BOT HIGHWAY CONCRETE SYMBOL OF GORDON WU'S WORK IN CHINA

BOT HIGHWAY CONCRETE SYMBOL OF GORDON WU'S WORK IN CHINA

Hong Kong developer Gordon Wu, a k a "the No. 1 infrastructure player in Asia," is an enigma.

His official biography states that he is the son of a taxi driver. Actually, senior Mr. Wu was a taxi driver who also owned a 370-cab company.After studying at Princeton University, Gordon Wu returned to Hong Kong and started Hopewell Holdings, a medium-sized property development firm that hails itself as the inventor of the small apartment in China. Hopewell was the first to build two-bedroom apartments with a net floor area of 400 to 500 square feet.

In the last 10 years, Mr. Wu moved into the even more challenging area of infrastructure deals in China. His most successful project was the Shajiao B power plant, a 700-megawatt, coal-fired project in Guangdong province. The project set a completion record of 22 months - 11 months ahead of schedule - and won a prestigious British engineering record.

But it is the 1-year-old, $1.2 million Guangzhou-Shenzhen-Zuhai superhighway that has become the symbol of Mr. Wu's China program. Completed in 21 months in July 1994, the 75-mile Hopewell Highway, which Mr. Wu built with his Chinese partners, reduces the usual four to five hour traveling time to 75 minutes.

The original feasibility study for the superhighway project assumes daily travel of 15,000 vehicles. That figure has since increased to 35,000 vehicles per day despite complaints about the toll cost of 590 Hong Kong dollars (US$76) per vehicle one-way, compared with HK$200 on the old routes.

Under the terms of the agreement - one of the first applicable build- operate-transfer (BOT) deals in China's joint ventures - Hopewell is guaranteed a 17.5 percent rate of return for a period of 30 years. In equity distribution, the company's share is 40 percent, while the Chinese partner, Guangdong Provincial Highway Construction Co., is entitled to the remainder.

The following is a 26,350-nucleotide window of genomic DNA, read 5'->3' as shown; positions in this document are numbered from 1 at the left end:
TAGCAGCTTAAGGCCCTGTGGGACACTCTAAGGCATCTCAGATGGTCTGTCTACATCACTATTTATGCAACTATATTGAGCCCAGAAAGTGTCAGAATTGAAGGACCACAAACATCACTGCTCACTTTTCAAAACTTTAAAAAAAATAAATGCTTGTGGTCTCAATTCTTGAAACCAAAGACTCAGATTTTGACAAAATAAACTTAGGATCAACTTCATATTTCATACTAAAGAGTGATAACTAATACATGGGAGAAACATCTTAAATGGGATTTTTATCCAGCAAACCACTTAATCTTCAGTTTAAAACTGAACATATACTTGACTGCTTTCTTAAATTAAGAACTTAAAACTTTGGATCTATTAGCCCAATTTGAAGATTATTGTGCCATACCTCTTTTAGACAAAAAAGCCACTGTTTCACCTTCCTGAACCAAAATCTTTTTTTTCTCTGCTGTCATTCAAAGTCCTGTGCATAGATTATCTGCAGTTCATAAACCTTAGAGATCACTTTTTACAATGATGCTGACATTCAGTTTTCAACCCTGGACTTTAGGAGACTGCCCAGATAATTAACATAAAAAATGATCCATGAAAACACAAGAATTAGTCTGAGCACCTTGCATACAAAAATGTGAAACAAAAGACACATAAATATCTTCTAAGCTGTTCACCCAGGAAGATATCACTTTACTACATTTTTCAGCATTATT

Since the superhighway project was completed, Chinese authorities have been reluctant to grant another BOT agreement with a guaranteed rate of return of more than 12 percent.

But there have been exceptions, as in the offering of the Huaneng Power shares on the New York Stock Exchange.

Although Mr. Wu's highway deal was not a record high, his recent public statements have been puzzling, if not ungenerous.

"Among all my investments," he said in Hong Kong last month, "China provides the lowest rate of return. It does not matter if I make less profits, but one simply should not hurt one's friends, especially your banker friends." He also said that at age 59, he could not wait for another project with such a lengthy recovery period.

Despite his age, Mr. Wu seems to be giving more attention to numerous power plant projects in the Philippines, India and Pakistan. He complained that in China there are too many regulatory obstacles in getting project approvals. In other Asian countries, "There is not as much bureaucracy," he said.

While Mr. Wu has stressed his East Asian interests in recent public statements, his bearish sentiments could be a negotiation ploy. Since the completion of the expressway, Hopewell has been working on two related BOT projects in Guangdong province, including a $1.5 million, 475-mile highway linking Guangzhou and Yueyang in northern Hunan province.

However, Mr. Wu also scaled down the second phase of the superhighway project last month by scrapping a planned eight-lane expressway between Zuhai and Guangzhou for a less expensive design.

Mr. Wu's statements about Chinese joint ventures, including criticism of China's policy of granting a 12 percent rate of return for infrastructure projects, have clearly irritated the central authorities who have held up Hopewell's plans to build a 2,640-megawatt-power station in Shenzhen.

At the same time, Mr. Wu may have won admiration from foreign investors, who are hesitant to invest large amounts of capital in a risky venture at that level of return and perhaps are afraid to voice their concerns in public or to Beijing officials.

Perhaps by coincidence, Mr. Wu's rebuke was followed by Guangdong province's announcement for the bidding of 10 high-speed highways across the province at a budget in excess of 40 billion yuan ($4.7 billion).